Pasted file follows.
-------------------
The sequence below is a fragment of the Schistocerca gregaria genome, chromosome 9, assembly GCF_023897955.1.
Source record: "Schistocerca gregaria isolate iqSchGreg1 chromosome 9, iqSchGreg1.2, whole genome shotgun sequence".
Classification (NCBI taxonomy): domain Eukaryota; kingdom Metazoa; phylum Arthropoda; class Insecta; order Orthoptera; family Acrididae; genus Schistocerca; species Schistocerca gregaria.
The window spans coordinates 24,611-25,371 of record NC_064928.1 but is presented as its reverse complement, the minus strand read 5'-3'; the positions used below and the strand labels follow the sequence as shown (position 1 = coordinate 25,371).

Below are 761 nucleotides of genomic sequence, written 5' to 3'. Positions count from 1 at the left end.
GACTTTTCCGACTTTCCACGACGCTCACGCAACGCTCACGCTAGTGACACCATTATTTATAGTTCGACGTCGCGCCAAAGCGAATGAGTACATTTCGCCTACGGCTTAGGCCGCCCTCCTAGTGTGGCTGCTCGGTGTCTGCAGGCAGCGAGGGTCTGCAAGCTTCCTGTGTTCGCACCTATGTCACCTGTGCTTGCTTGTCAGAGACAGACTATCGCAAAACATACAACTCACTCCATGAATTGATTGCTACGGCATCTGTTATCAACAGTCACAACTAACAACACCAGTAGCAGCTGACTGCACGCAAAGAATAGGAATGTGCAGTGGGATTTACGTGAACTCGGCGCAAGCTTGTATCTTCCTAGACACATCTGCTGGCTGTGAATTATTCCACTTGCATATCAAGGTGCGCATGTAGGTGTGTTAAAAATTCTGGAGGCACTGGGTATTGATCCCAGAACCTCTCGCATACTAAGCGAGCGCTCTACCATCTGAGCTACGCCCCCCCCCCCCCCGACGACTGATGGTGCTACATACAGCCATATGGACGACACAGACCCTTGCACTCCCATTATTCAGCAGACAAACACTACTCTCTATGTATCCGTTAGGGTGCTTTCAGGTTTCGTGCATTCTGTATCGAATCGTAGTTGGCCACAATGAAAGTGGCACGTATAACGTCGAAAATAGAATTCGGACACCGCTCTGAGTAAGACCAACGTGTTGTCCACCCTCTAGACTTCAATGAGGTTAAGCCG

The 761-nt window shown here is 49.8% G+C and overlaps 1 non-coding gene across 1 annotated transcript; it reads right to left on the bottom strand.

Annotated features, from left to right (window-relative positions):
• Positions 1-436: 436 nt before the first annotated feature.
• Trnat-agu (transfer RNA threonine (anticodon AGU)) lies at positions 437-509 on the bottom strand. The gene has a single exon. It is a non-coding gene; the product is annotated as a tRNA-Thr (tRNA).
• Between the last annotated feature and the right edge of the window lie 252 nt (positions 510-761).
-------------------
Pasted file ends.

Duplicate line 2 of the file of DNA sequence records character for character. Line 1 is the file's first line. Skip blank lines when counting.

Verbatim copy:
Source record: "Schistocerca gregaria isolate iqSchGreg1 chromosome 9, iqSchGreg1.2, whole genome shotgun sequence".